That Smell and Notes from Prison by Sonallah Ibrahim

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Synopsis

That Smell is Sonallah Ibrahim’s modernist masterpiece and one of
the most influential Arabic novels. Composed in the wake of a five-year
prison sentence, the semi-autobiographical story follows a recently
released political prisoner as he wanders through Cairo, adrift in his
native city.

That
Smell
is Sonallah Ibrahim’s
modernist masterpiece and one of the most influential novels written in Arabic
since WWII. Composed after a five-year term in prison, the
semi-autobiographical story follows a recently released political prisoner as
he wanders through Cairo, adrift in his native city. Living under house arrest,
he tries to write of his tortuous experience, but instead smokes, spies on the
neighbors, visits old lovers, and marvels at Egypt’s new consumer culture. Published
in 1966, That Smell was
immediately banned and the print-run confiscated. The original, uncensored
version did not appear in Egypt for another twenty years.

For this edition, translator Robyn Creswell has also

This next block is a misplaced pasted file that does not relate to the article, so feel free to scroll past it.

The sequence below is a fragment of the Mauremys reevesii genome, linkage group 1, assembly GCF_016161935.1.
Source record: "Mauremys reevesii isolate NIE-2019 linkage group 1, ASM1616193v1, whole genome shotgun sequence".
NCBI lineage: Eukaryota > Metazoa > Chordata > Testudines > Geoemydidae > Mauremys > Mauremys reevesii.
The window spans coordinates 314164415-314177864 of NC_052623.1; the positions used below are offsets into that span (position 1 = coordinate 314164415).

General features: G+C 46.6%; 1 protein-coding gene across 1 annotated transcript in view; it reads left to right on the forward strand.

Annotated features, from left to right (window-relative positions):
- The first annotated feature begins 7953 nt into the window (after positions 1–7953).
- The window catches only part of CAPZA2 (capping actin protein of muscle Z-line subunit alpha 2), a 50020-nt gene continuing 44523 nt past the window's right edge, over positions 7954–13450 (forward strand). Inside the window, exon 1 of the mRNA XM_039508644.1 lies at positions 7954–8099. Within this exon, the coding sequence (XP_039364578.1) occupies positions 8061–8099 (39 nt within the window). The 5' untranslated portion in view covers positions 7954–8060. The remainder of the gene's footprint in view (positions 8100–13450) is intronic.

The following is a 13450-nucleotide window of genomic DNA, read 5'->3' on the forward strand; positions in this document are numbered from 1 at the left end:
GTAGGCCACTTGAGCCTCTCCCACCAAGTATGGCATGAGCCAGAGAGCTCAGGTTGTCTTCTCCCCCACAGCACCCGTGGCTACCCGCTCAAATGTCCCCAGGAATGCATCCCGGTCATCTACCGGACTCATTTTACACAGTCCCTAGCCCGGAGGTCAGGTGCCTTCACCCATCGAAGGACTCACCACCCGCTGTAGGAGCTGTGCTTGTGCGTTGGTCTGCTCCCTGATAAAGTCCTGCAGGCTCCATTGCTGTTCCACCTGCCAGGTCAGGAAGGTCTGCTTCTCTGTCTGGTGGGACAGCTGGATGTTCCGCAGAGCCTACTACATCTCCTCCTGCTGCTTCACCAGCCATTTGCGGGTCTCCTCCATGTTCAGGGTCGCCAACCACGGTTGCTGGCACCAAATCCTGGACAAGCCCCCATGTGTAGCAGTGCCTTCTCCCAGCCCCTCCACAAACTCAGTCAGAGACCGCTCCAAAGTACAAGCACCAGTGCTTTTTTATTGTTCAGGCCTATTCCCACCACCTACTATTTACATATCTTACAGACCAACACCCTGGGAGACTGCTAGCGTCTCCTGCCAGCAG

included an annotated selection of the author’s Notes from Prison, Ibrahim’s prison diaries—a personal archive
comprising hundreds of handwritten notes copied onto Bafra-brand cigarette
papers and smuggled out of jail. These stark, intense writings shed unexpected
light on the sources and motives of Ibrahim’s groundbreaking novel. Also
included in this edition is Ibrahim’s celebrated essay about the writing and
reception of That Smell.





 

About Sonallah Ibrahim

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Sonallah Ibrahim, the author of eight novels, was born in Cairo in 1937. After studying law at Cairo University he became a journalist. In 1959 he was arrested for his political activities and served five years of a seven-year prison sentence. During that time he wrote Notes from Prison, and shortly after his release composed his pioneering work, That Smell. For several years he lived in Germany and the Soviet Union, and returned to Cairo in 1974 where he has lived ever since. In October 2003 he won the Egyptian government’s Higher Council for Culture Arab Novel Award. At the ceremony Ibrahim declined the prestigious prize, saying he could not accept a literary honor from “a government that lacks the credibility to bestow it.” Robyn Creswell is the translator of Abdelfattah Kilito’s The Clash of Images and poetry editor of The Paris Review. He is an Assistant Professor of Comparative Literature at Brown University.
 
Published February 19, 2013 by New Directions. 121 pages
Genres: Education & Reference, Literature & Fiction. Fiction

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